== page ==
I remember the day when I got my first watch. It was the diver’s watch that my father handed down to me when I was 6. It was a symbol of independence and an instant grant of bragging rights to my friends. Fast forward 16 years, I saved money that I earned from an internship to buy a semi-expensive dress watch. I loved that watch and wore it every day through my university years.
Fast forward another 14 years to today, my watches sit inside my wardrobe for weeks without being touched. That is the same for most people. While the spirit of reading time is still alive and well, it has long left the metal and plastic shells on our wrist and into our mobile phones.
In late 2007, the CEO of Amazon announced the first Kindle to the world. It was hailed as the ‘iPod of reading’ and it would change the way we read books. The world bought the idea. Two and a half years and 3 updates later, the Kindles became the standard of e-Book readers. Other booksellers and device manufacturers followed suit and offered similar hardware and service. With the Amazon’s model taking the lead, eBook readers were on their way to make history.
But that road took a turn on Jan 2010, when Apple announced the iPad and iBooks. Unlike all eBook readers, the iPad is a generic device. It is built for all types of online contents from webpages to apps, games, videos, podcasts, music and books. The iPad ignited debates on the fate of the Kindles and e-Book readers alike. During the past 5 months, more and more evidences are showing that the future of e-Books readers are turning dim.
First were the price drops. Within the past month, three major eBook reader manufacturers (Amazon, Barnes & Noble and Sony) all dropped the prices of their products. The price of a Kindle dropped by 27%. The just released version of the Nook is 25% cheaper, and it comes with wifi and free wifi access in Barnes and Noble stores. The prices of those 3 eBook readers co-incidentally rest just under half the price of an iPad. In my opinion, those prices are still too expensive for eBook readers to remain attractive. In fact, I think the right price of eBook readers is 0.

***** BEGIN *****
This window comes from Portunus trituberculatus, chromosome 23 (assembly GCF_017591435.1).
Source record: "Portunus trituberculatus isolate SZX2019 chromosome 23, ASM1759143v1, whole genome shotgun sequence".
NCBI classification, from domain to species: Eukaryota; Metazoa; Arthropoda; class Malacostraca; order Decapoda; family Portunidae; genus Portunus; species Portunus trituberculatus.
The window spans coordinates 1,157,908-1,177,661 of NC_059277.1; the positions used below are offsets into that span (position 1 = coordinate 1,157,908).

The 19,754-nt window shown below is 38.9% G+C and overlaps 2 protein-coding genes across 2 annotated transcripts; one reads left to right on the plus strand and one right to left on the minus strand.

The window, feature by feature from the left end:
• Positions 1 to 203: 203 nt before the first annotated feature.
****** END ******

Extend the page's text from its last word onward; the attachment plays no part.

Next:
Vast majority of people want to read books, not to own and maintain another electronic device. The value of being able to download books over-the-air and carry library of books along have now been marginalized by all the other features and possibilities offered by the iPad. All eBook readers on the market can only reliably compete with the iPad on readability of the display and weight, but those advantages will loose strength or simply overlooked by consumers as the iPad product line improves.
Some have argued that eBook readers, being dedicated devices, offer better reading experiences because they allow users to escape emails and other online distractions. That is a weak argument because people today are comfortable with multi-tasking. The explosive growth in smart phones attests that people are looking for devices that will allow them to do more and carry less. For those who really want un-interrupted reading, the off-switch to data connection on the iPad is only two clicks away. On the flip side of that argument, paying half the price of an iPad and get less than 20% of the feature simply doesn’t make a lot of sense.
Last but not least, the business model behind eBook readers is, and should be about selling books. The common denomination of feature that makes up all of eBook readers on the market today suggest that the hardware is already on the path to commoditization. I predict that before the next version of the iPad is released, manufacturers whose main business is in bookselling will either converge toward iPad to de-risk themselves all together, or give away eBook reader hardware for free and let volume of eBook sales support that channel. Other eBook reader manufacturers that solely profit from hardware will need to take the second option in order to stay in the business.
This tectonic shift under eBook readers is nothing but typical. Convergence of devices, contents and services is the counter-force that pushes back upon the endless gush of new offerings (and their variants) that appear on the market every week. Behind these convergences is the mind of consumers, who vote for the best solution to satisfy their practical and emotional needs every time. It is those needs behind that businesses should seek, not the questions that their offerings can help answer.